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Friction and Wear Behavior of Thermally Sprayed Oxide Coatings


Friction and Wear Behavior of Thermally Sprayed Oxide Coatings

Roy, Amit (2023) Friction and Wear Behavior of Thermally Sprayed Oxide Coatings. PhD thesis, Concordia University.

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Conventional alloys and composites are widely used as coating materials in various contacting interfaces within gas turbine engines. These alloys form in-situ lubricious oxides during sliding at high temperatures, which help to reduce friction and wear. However, the formation of an oxide film on the contact zones requires time and depends on the chemical nature of the materials as well as the contact conditions and environment. In most cases, the running-in period for traditional alloys or composites is relatively long, which ultimately causes an overall increase in wear. Since the lubricious oxide is responsible for low wear and steady-state friction coefficient at high temperatures, it could be beneficial to replace the conventional alloys/composites and use such oxides instead. Based on prior work, ionic potential, and interaction parameters, which emphasis the lubricity at high temperatures, examples of such oxides include CuO, Ta2O5, CoO, NiO, Co-Ni-O.

In this dissertation, CuO, Ta2O5, CoO, NiO, Co-Ni-O oxides were sprayed to produce thick coatings with dense, homogeneous microstructures using Suspension Plasma Spray (SPS) and High Velocity Oxygen Fuel (HVOF). The effects of spray parameters on the composition and microstructure of the coatings were investigated. The CuO and NiO coatings produced by SPS partially reduced to Cu2O, Cu and Ni, respectively. On the other hand, CoO, Ta2O5, and Co-Ni-O coatings remained single phase.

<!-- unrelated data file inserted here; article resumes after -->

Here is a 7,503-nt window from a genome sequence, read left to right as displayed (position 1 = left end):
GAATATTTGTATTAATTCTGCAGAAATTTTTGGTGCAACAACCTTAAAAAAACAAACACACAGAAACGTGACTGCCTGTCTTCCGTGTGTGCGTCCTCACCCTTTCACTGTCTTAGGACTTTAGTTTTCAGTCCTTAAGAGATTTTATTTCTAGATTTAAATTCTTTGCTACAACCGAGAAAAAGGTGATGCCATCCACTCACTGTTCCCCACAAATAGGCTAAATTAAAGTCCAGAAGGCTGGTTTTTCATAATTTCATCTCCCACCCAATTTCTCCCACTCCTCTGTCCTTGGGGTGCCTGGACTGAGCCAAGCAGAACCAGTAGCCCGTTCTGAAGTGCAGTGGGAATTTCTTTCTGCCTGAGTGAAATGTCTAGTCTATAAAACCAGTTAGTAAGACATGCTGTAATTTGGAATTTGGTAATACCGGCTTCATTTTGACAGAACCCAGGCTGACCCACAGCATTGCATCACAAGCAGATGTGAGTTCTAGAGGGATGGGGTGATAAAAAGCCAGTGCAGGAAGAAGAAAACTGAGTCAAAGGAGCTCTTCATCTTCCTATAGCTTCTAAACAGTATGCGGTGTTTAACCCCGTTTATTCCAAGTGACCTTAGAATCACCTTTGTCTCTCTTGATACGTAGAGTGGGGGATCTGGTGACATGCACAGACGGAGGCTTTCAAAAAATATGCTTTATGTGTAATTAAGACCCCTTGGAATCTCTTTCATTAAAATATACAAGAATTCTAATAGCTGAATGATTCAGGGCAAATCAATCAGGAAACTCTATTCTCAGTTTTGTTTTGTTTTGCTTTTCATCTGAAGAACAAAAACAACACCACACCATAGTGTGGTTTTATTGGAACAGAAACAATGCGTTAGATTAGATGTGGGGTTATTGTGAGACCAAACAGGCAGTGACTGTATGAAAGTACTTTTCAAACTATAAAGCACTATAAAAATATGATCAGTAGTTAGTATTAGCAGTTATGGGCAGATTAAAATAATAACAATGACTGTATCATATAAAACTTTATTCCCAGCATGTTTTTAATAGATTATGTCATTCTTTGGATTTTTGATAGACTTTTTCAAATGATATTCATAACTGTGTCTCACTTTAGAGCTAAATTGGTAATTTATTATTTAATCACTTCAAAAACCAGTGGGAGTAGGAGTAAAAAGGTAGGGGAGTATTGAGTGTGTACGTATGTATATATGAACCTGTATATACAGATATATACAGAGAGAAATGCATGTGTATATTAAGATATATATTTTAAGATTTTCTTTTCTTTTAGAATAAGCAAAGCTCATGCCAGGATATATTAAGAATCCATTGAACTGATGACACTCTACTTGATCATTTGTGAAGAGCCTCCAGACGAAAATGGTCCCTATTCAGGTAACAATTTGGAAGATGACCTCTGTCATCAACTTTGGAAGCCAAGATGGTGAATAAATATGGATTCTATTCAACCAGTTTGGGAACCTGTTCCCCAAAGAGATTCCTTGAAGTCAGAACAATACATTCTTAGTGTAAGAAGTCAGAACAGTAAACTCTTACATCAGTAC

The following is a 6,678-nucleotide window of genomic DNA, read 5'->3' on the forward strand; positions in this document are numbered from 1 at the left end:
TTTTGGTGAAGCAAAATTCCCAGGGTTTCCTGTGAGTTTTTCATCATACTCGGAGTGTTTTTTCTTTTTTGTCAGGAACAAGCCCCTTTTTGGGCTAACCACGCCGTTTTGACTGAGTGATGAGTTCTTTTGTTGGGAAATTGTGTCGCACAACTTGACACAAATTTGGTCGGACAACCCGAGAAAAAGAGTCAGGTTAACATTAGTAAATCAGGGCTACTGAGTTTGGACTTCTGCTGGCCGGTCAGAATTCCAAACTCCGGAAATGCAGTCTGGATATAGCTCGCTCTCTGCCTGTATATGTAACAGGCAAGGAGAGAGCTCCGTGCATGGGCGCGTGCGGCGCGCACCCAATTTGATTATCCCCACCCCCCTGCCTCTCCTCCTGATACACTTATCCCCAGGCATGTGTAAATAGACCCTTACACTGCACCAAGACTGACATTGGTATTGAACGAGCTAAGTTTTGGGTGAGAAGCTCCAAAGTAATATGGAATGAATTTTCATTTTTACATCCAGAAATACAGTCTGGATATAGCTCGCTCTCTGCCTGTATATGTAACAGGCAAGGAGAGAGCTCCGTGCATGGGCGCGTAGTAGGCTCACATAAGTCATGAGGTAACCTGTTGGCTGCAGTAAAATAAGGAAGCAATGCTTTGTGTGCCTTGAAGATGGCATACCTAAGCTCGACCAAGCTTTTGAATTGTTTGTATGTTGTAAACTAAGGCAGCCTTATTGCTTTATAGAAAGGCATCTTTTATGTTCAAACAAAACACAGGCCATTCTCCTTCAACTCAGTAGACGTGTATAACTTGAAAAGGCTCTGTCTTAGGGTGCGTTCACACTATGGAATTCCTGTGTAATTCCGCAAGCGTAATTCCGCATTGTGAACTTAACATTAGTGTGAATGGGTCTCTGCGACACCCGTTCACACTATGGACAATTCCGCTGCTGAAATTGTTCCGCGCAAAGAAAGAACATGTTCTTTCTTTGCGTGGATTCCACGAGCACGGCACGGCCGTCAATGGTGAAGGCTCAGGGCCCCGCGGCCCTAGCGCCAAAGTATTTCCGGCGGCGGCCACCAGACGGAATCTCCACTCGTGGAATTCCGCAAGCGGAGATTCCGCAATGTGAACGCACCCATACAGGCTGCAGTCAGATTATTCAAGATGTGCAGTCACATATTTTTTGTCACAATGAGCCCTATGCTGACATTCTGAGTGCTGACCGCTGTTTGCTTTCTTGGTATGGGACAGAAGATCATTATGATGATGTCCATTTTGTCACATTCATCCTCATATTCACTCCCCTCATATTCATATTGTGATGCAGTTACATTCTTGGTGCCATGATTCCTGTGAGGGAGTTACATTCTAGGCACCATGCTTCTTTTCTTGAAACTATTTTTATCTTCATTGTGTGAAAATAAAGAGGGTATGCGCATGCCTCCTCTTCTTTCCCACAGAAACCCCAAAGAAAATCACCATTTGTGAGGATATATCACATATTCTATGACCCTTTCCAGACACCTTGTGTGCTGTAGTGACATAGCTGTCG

The thermally sprayed coatings were tested on a ball vs flat tribometer with dry sliding reciprocating condition at various temperatures (i.e., 25°C, and 450°C) against an alumina counterface. CuO and CoO were found to have low coefficients of friction at high temperatures compared to other oxides (i.e., Ta2O5, NiO, Co-Ni-O). On the other hand, CoO and Co0.75Ni0.25O were found to be superior in terms of wear resistance at high temperatures.

Scanning electron microscopy (SEM), electron channeling contrast imaging (ECCI), X-ray photoelectron spectroscopy (XPS), X-ray diffraction (XRD), Raman analysis, and focused ion beam (FIB) were used to characterize the coatings and the corresponding wear tracks to determine the dominant wear mechanisms. In general, brittle fracture, cracking, and tribofilm delamination were found to be the main wear mechanisms leading to high wear of the oxides at room temperature. In contrast, the formation of a relatively ductile, smeared tribofilm, grain refinement, and amorphous layer closer to the wear track surface contributed to friction and wear reduction at high temperatures.

In addition, a low interaction parameter of the oxides, regardless of the microstructure of the oxide coatings, led to the low friction. Such a correlation was not observed with the high interaction parameter and ionic potential. Furthermore, the high sintering ability or diffusion coefficient of the oxides could play a role in reducing friction and wear at high temperature.

Divisions:Concordia University > Gina Cody School of Engineering and Computer Science > Mechanical, Industrial and Aerospace Engineering
Item Type:Thesis (PhD)
Authors:Roy, Amit
Institution:Concordia University
Degree Name:Ph. D.
Program:Mechanical Engineering
Date:21 July 2023
Thesis Supervisor(s):Moreau, Christian and Stoyanov, Pantcho and Chromik, Richard
Keywords:SPS, HVOF, Binary Oxides, Ternary Oxides, Tribology, Lubrication Strategies, Interfacial Processes
ID Code:992918
Deposited By: Amit Roy
Deposited On:17 Nov 2023 14:33
Last Modified:17 Nov 2023 14:33
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